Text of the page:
Neill Mackay Holgate Rugendyke 2012 Green exercise

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The effects of green exercise on stress, anxiety and mood: The role of perceived greenness, exercise cognitions, and connection to nature

NEILL, J. T. (University of Canberra), MCKAY, G. (University of Canberra), HOLGATE, B. (University of Canberra), & RUGENDYKE, A. (University of Canberra)

james.neill@canberra.edu.au

Abstract

There is growing interest in and recognition of the importance of the natural environment in people’s physical and psychological well-being. We have known for some time that physical exercise is vital for well-being and also that spending time in relatively natural environments has calming, restorative effects (Maller et al., 2008). What happens when physical exercise is combined with natural environments is now being studied as “green exercise”. Early field and lab-based green exercise studies identified short-term improvements in self-esteem and mood. However, much remains unknown about the mechanisms by which green exercise may create positive effects, the range of psychological impacts, and what types of green exercise can be recommended. In a series of related field studies, the pioneering green exercise research by Jules Pretty and colleagues at the University of Essex (e.g., Barton & Pretty, 2010), has been followed up and extended at the University of Canberra (e.g., Mackay & Neill, 2010), with findings indicating moderate that positive effects on stress, anxiety and mood can be partially explained by perceived greenness, cognitions during exercise, and connectedness to nature, whilst duration and intensity of exercise tends not to predict measured outcomes. This presentation will describe three related green exercise field studies conducted at the University of Canberra, each involving over 10 naturally occurring green exercise groups, with sample sizes over 100 participants. Moderated effects on measured outcomes (stress, anxiety, and mood) are evident, with novel measures developed for these studies to investigate perceived and desired environmental greenness, environmental cognitions during exercise, and Mayer and Frantz’s (2004) measure of connectedness to exercise, offering potential insight into recommended mechanisms for enhancing positive psychological change. Through such studies, green exercise appears to be emerging as a promising, evidence-based, low-cost, preventative and rehabilitative psychological and physical health strategy, with greater understanding about green exercise processes and effects likely to be developed through further replication and application of other research methodologies.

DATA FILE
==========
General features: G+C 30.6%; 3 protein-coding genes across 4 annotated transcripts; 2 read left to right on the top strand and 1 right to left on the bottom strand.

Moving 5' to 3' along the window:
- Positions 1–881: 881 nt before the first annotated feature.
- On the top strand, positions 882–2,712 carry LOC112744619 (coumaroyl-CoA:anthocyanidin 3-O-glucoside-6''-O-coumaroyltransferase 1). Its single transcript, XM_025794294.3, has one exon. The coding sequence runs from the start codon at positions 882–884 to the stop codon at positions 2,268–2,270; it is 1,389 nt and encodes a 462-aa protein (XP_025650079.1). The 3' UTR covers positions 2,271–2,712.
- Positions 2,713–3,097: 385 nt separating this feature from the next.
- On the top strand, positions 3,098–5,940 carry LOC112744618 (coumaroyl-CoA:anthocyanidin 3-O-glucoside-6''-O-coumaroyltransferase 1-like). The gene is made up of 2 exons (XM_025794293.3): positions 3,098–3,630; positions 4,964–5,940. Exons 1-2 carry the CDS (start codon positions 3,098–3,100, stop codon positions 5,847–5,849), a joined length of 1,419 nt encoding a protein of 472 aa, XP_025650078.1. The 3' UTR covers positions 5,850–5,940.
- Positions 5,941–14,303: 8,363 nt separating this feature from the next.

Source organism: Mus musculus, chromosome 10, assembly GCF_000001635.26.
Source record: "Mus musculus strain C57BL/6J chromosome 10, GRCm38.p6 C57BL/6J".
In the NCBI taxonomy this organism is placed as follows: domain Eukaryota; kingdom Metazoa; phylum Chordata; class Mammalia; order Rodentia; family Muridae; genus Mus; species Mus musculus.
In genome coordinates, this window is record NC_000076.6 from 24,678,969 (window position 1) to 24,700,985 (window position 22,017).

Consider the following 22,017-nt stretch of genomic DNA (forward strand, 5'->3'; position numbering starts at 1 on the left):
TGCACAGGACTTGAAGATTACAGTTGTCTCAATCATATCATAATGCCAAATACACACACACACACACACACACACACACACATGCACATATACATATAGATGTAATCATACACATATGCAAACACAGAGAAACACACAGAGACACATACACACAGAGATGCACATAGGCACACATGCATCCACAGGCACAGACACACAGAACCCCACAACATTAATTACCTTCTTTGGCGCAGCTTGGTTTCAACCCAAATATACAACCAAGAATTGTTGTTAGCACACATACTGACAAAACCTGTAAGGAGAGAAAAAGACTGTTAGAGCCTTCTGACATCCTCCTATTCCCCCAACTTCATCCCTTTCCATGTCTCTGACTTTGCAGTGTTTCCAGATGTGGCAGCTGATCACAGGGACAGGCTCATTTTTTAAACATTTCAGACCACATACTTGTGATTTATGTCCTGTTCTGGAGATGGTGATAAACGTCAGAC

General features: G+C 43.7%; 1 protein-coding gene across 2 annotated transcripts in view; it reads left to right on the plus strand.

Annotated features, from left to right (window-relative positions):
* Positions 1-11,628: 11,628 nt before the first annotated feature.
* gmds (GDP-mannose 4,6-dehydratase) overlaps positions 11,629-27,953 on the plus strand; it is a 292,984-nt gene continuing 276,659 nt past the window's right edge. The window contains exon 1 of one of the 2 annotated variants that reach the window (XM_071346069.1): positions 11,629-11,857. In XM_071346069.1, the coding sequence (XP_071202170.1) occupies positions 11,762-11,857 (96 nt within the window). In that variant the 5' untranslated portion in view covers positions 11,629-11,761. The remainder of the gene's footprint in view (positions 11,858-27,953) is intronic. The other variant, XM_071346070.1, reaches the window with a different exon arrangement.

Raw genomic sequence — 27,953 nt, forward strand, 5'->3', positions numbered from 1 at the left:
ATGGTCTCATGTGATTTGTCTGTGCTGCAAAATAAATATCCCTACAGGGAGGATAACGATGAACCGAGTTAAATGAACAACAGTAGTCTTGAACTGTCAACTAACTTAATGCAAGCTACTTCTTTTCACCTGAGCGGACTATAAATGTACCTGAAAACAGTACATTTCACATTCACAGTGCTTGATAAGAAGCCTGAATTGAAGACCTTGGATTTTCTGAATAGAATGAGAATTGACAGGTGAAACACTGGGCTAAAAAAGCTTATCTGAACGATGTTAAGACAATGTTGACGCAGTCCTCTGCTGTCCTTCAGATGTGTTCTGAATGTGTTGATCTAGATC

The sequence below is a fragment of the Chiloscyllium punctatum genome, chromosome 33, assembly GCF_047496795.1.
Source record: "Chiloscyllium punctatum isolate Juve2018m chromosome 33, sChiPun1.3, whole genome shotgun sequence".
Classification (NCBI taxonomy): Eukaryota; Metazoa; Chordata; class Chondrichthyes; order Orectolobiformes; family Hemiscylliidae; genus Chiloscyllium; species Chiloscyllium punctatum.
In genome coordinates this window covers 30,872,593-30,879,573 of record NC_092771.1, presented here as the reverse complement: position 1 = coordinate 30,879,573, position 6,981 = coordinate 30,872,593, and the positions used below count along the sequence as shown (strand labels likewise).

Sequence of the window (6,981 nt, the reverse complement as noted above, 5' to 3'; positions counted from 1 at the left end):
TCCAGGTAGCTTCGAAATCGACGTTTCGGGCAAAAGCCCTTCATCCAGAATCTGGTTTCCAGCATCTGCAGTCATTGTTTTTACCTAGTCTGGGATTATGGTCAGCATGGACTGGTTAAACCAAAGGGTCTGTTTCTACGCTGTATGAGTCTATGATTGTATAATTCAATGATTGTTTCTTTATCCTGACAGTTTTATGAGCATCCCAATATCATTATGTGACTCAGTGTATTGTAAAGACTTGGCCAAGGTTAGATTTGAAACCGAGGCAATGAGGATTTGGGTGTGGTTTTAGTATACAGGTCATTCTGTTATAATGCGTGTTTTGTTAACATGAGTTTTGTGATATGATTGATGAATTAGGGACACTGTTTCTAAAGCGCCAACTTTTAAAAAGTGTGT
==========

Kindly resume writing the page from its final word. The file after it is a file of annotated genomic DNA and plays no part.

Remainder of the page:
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APA style

Neill, J. T., Mackay, G., Holgate, B., & Rugendyke, A. (2012). The effects of green exercise on stress, anxiety and mood: The role of perceived greenness, exercise cognitions, and connection to nature. Paper presented at the 47th Annual Australian Psychological Society Conference, September 27 - 30, Perth, Australia.

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